The crediting of the collective reserve account is a form of nonmember profit appropriation. These profits are effectively donated to the cooperative by mutual agreement. The profits going into a collective reserve account could instead be appropriated by the members who earned them. One possible solution would be to instead distribute hat profit by issuing preferred shares to the members.
Issuing preferred equity would give clear ownership to the members. By issuing preferred equity, the money that would have gone to the collective reserve account is still there. It still serves as a buffer for the cooperative because the principal of the security never has to be repaid. The members appropriate the profit they earned, just a form that is not redeemable from the coop for cash. The tradeoff is that the coop would have to pay interest or dividends on the amount that would have gone into the collective reserve account. Since the collective reserve account is unowned it is also interest free.
In some cases the incentive for demutualization can be reduced by eliminating the collective reserve account. If a coop were to demutualize by selling itself to a non-cooperative business, the members could get paid for the value of the collective reserve account in the absence of external legal prohibitions.
A collective reserve account is not theoretically required for a worker cooperative. It is an account the members can choose to create, to enhance the probability that their internal capital accounts will be paid in full. In theory insurance for the internal capital accounts could be purchased from an outside party.
In practice the collective reserve account is essential for any worker cooperative with internal capital accounts comprising a significant fraction of the assets of the coop. This is due to the obligation of the cooperative to pay out members internal capital accounts when they leave.
Since internal capital accounts have a repurchase agreement associated with them, they do not add unencumbered equity to a coop. Internal capital accounts can be though of as an unamortized (interest only) loan from the members, with a balloon payment consisting of the balance when a member leaves. Since most coops do not issue (preferred) equity to non-members, most coops become effectively zero equity entities without a collective reserve account. This is because the internal capital accounts are functionally liabilities, despite being classified as equity on a balance sheet.
The criticism that the collective reserve account violates member profit appropriation is actually a criticism of the insurance function. Insurance generally does not match what people pay in and what they get out. It is no different when the collective reserve account is used to self insure member equity. Profit paid into the collective reserve account by members does not usually equal what they get in return.
We now turn to the functional aspects of the collective reserve account as insurance. There are two key questions for any insurance product. Are the insurance reserves sufficient to pay out claims? And are the risks to the insurance fund distinct from the product it is insuring?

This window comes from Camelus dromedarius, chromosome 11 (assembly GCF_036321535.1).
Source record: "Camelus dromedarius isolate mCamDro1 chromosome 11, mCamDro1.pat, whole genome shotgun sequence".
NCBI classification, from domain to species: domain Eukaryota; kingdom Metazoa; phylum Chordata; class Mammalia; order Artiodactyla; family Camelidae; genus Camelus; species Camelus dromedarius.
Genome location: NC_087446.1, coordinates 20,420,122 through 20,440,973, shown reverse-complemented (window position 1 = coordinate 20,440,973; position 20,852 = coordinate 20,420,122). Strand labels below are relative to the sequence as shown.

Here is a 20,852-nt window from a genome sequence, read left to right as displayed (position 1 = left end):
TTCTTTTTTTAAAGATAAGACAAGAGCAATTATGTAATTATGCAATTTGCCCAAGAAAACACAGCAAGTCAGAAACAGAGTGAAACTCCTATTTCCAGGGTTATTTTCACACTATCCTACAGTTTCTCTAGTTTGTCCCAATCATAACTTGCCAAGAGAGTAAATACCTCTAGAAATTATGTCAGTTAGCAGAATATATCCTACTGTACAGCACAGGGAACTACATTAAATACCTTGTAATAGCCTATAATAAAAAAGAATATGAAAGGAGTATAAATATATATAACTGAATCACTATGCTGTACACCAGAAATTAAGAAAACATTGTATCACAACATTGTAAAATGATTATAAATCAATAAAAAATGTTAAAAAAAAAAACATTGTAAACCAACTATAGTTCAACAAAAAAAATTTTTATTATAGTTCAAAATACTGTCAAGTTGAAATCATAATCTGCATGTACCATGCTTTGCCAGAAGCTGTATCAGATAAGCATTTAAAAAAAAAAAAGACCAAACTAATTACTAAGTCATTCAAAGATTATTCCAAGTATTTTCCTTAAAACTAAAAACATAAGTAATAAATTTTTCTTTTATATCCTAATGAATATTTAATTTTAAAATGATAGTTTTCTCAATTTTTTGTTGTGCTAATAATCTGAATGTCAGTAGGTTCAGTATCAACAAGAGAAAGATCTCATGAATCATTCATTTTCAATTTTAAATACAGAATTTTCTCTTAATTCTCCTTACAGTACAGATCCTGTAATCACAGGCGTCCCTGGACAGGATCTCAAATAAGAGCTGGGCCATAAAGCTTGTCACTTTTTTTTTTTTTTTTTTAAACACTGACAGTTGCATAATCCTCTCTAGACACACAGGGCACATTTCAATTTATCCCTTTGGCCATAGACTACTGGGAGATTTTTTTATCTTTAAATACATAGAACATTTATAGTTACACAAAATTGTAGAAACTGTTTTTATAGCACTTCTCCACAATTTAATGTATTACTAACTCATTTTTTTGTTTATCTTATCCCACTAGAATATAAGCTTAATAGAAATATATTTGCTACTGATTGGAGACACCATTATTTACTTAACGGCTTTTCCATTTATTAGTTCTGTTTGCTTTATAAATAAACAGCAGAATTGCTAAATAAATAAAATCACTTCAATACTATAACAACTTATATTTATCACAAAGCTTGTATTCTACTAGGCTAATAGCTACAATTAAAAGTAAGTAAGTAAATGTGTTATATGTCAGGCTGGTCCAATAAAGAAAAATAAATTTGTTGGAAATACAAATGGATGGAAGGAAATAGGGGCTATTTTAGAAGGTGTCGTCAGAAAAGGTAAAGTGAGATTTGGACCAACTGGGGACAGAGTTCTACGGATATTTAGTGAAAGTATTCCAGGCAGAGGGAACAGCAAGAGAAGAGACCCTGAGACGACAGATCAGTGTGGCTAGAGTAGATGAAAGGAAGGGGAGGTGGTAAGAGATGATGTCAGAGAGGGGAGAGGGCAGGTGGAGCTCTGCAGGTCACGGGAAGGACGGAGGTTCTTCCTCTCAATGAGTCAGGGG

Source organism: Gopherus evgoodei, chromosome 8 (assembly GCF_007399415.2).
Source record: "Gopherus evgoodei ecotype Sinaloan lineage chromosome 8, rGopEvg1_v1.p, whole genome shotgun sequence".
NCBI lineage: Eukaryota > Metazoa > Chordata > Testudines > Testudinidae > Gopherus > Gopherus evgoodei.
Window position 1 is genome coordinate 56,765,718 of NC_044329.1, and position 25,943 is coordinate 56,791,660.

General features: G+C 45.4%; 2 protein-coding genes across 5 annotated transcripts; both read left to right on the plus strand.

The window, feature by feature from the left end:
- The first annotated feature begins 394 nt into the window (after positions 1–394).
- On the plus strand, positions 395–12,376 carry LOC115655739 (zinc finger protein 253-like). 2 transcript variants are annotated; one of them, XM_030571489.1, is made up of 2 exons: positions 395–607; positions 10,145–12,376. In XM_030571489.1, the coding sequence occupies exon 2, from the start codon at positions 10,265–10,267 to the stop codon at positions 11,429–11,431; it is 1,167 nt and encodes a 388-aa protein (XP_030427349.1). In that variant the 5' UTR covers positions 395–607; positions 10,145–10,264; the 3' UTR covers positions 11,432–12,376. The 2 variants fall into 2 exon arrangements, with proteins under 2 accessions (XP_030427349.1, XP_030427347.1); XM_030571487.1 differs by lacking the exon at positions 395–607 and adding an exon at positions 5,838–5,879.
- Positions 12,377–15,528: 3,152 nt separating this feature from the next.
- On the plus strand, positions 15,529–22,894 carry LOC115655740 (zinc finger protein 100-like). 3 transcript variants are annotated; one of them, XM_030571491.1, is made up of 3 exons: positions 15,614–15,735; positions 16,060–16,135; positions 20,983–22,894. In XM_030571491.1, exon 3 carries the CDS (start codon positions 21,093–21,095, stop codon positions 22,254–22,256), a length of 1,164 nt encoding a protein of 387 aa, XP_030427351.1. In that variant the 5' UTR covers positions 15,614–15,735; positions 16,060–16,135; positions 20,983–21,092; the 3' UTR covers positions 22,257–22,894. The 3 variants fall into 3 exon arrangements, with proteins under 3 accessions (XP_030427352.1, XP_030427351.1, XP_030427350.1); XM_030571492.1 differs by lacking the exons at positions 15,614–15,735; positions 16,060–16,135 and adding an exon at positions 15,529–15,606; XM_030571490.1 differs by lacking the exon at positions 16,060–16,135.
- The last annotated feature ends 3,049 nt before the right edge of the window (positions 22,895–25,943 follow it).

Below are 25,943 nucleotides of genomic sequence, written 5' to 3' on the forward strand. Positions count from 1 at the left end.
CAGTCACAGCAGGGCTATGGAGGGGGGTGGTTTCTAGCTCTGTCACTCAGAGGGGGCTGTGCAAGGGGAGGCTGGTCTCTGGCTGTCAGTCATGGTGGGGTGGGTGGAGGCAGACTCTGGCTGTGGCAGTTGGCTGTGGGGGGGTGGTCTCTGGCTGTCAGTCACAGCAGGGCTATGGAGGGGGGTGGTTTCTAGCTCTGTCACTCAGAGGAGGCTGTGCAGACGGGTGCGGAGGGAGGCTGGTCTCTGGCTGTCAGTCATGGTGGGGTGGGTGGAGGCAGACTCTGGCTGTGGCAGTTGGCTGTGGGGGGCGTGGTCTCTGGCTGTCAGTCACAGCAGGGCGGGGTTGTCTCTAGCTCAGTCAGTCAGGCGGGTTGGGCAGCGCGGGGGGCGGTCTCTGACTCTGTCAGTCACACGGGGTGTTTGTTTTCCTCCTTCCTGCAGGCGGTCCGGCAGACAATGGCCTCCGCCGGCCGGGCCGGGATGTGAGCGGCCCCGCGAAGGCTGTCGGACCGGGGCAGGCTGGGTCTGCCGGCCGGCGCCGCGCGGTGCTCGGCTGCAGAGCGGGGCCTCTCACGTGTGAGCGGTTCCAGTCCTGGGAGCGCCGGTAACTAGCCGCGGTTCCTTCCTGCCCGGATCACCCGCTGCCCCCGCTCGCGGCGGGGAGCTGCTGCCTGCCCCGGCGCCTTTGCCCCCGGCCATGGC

The value of the collective reserve account is determined by fixed rules dictating the percentage of profit or loss that is added to or subtracted from the account, and the coop’s earnings history. If the members are easily able to change the contribution/withdraw rules, they can unfairly profit by depleting the collective reserve account, so rule changes are discouraged. Flexible rules could facilitate the plundering the collective reserve account by the current members. Most often, collective reserve account contribution rules are set during the coop’s formation and remain fixed.
The fixed contribution formula means the value of the collective reserve account is largely unrelated to the value of the internal capital accounts it insures. There are currently no standards as to the appropriate size of a collective reserve account. In some cases the collective reserve account is insufficient to offer real protection to the members, while in other cases excessive insurance results. Excessive collective reserve accounts can encourage demutualization.
Are the risks to the collective reserve account correlated with the coop finances? The collective reserve account is not a cash account. It is an accounting entry that determines what amount of assets are not an obligation. Similarly the internal capital accounts are not cash accounts. Both the internal capital account and collective reserve account funds are deployed by the coop to purchase assets (durable or not) and make payments (working capital). The overall liquidity of the coop affects both. The collective reserve account does not necessarily mean there is liquidity to pay out the internal capital accounts, though it does help. However, from an insurance perspective the risks to the collective reserve account are completely correlated with the product it insures.
The difficulty of setting a collective reserve account value based on insured assets, makes the collective reserve account a weak form of insurance. If these problems are not carefully analyzed the collective reserve account can create a false sense of security.